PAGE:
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[Discuss] Eclipses Re: Great talks last night, however...

On Sun, Jul 23, 2017 at 04:59:08PM -0400, Richard Pieri wrote:
> On 7/23/2017 3:42 PM, grg wrote:
> > In the paper they show that a conventional li-ion battery holds 90% of the
> > original charge after 3000 cycles (~9 years of daily cycling); and after
> BS.

Hmm... did you look at the peer-reviewed journal article published in
"Advanced Energy Materials" in 2014 which is the one making the claim you're
calling BS (on the basis of "")?  Here are those links
again for your perusing convenience:;jsessionid=CBDD74C72BBF0C1C53B7FBB1AC2DB1B5.f04t03

As for the "" page which appears to have been written
in 2010, can you point at which part of it you think contradicts the
peer-reviewed article?  For one, I fear that "" page
isn't reporting on the same battery technology; e.g. they say "Figure 1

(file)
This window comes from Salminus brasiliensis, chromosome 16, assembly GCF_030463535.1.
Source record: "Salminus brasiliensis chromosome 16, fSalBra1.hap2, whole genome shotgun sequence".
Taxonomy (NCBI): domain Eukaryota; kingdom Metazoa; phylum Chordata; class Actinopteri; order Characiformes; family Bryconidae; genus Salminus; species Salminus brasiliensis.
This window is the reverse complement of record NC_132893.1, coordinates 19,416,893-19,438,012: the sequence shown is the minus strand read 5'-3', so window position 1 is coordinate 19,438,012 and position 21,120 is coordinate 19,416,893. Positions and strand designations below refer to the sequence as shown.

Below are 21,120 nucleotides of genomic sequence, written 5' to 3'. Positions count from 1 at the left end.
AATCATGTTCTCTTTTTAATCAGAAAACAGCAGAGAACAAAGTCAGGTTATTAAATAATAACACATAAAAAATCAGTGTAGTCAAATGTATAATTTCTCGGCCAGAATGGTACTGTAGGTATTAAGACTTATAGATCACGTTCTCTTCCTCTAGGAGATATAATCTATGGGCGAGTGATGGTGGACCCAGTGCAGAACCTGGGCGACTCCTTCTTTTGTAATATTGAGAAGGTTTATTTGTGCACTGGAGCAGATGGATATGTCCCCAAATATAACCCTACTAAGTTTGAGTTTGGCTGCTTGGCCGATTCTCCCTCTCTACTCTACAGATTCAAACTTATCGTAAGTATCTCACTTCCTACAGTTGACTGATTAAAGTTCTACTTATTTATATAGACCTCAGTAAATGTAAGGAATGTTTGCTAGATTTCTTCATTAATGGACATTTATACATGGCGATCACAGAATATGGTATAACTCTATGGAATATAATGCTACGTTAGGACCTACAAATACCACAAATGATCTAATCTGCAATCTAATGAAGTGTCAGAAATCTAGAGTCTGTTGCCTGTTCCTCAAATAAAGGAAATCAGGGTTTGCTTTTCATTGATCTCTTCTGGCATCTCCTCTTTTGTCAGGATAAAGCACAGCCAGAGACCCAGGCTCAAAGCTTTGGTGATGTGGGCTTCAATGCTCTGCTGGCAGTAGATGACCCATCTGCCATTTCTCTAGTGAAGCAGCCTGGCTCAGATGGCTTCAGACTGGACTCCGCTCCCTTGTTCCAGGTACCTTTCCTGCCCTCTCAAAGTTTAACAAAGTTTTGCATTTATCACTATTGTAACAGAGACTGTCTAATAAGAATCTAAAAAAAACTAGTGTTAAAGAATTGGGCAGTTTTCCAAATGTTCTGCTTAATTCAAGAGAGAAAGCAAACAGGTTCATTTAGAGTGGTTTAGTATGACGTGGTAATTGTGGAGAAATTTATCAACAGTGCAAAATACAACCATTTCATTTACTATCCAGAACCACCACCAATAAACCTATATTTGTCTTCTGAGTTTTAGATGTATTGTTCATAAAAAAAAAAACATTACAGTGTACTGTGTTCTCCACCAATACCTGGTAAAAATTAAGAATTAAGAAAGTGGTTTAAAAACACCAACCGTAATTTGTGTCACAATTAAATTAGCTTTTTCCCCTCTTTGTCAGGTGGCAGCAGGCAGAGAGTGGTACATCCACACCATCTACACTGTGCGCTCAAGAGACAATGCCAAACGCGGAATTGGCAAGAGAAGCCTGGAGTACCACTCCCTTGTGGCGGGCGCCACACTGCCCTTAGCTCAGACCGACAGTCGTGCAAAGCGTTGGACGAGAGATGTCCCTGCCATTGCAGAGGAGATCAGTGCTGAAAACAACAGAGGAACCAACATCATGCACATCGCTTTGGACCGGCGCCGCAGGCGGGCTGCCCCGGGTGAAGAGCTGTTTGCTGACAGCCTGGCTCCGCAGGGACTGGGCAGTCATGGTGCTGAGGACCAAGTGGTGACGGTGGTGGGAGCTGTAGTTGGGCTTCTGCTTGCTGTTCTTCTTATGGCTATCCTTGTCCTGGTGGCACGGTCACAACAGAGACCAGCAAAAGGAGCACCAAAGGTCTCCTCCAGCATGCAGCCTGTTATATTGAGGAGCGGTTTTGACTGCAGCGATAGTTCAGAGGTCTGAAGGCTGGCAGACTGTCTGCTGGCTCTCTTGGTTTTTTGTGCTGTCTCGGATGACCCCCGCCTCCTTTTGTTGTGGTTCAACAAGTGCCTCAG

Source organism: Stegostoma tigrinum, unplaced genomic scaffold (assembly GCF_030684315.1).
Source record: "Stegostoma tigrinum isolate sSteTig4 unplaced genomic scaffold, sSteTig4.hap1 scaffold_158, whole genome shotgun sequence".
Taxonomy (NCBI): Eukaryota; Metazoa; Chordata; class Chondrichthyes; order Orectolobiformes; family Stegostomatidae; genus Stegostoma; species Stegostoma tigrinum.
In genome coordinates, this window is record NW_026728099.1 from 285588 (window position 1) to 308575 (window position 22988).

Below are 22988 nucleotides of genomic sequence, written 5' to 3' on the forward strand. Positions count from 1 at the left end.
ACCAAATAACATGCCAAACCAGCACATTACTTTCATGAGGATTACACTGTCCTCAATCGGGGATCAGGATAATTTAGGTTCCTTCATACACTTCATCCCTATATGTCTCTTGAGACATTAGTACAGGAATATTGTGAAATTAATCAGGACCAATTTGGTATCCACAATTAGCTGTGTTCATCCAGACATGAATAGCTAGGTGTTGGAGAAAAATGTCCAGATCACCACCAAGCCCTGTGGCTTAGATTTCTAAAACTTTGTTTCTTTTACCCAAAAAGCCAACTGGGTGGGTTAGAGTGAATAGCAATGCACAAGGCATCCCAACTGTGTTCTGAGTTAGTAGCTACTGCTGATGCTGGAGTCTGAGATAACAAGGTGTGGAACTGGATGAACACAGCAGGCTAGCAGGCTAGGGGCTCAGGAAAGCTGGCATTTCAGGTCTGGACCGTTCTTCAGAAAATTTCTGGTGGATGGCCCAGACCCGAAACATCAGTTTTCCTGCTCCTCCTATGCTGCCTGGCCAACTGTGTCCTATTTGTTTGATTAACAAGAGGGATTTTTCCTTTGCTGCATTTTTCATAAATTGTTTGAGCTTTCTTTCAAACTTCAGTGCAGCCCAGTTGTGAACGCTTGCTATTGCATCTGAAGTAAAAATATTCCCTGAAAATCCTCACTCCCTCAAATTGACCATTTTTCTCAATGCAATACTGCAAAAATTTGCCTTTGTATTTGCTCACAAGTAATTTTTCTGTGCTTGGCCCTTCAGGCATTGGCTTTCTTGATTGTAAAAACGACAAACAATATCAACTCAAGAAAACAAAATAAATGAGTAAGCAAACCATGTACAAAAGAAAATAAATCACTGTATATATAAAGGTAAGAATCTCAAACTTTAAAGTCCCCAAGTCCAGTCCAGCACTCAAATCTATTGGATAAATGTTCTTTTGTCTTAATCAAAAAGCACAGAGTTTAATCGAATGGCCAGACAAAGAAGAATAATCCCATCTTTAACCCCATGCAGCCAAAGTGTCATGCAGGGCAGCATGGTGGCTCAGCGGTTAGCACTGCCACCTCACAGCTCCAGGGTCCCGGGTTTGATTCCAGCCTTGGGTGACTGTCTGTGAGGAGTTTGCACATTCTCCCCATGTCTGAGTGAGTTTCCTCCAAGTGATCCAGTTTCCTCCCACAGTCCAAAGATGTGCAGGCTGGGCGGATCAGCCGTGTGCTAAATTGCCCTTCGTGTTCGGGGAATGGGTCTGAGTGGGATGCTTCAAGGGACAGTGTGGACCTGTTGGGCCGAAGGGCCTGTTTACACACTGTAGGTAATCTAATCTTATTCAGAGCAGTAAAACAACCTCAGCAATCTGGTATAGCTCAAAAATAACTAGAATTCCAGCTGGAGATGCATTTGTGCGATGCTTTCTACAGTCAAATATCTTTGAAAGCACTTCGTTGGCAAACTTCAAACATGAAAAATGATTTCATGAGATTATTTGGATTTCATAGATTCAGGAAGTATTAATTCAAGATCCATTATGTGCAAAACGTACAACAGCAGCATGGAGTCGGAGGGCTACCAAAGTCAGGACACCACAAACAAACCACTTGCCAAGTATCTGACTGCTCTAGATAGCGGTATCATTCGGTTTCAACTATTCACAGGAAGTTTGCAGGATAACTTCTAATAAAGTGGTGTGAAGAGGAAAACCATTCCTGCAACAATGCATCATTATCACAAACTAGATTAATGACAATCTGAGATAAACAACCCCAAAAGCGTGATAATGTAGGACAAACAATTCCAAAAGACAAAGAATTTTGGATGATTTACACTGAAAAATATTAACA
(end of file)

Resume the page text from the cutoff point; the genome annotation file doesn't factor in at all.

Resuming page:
illustrates the capacity drop of 11 Li-polymer batteries" but the numbers I
quoted from the journal article aren't measuring Li-po batteries at all,
they're measuring li-ion batteries with a liquid electrolyte (not polymer).
Indeed, the whole point of that journal article is that the choice of
electrolyte is critical for battery longevity.

Second, the "" article is showing numbers for 1-hour
charge and discharge cycles, while the journal article is showing numbers
for 10-hour charge and discharge cycles, much more relevant for solar power
storage.  Cycles as short as 1 hour significantly reduce the lifetime of
these batteries; even that page warns not to go
any faster than 1 hour.

My takeaway here is that when engineering solar power storage I'd pick the
2014 liquid electrolyte batteries the journal paper used as a baseline
instead of the 2010 Li-polymer batteries that
reported on, and use ~12 hour charge and discharge cycles.

> > Nor do those characteristics describe millions of homes and buildings.  How
> > many buildings do you think are destroyed in Kansas by tornados each year?
> > Hundreds, for a survival rate of 99.99%.  So no, it's not because cows are
> > running away from approaching tornados or because they're sharing Farmer
> > John's storm cellar, it's actually because 99.99% of the spots in Kansas
> > don't have a tornado land on them.
> The size of a home or even a large barn in rural Kansas is a tiny
> faction of the size of a 150km^2 (say) power station. Rural homes in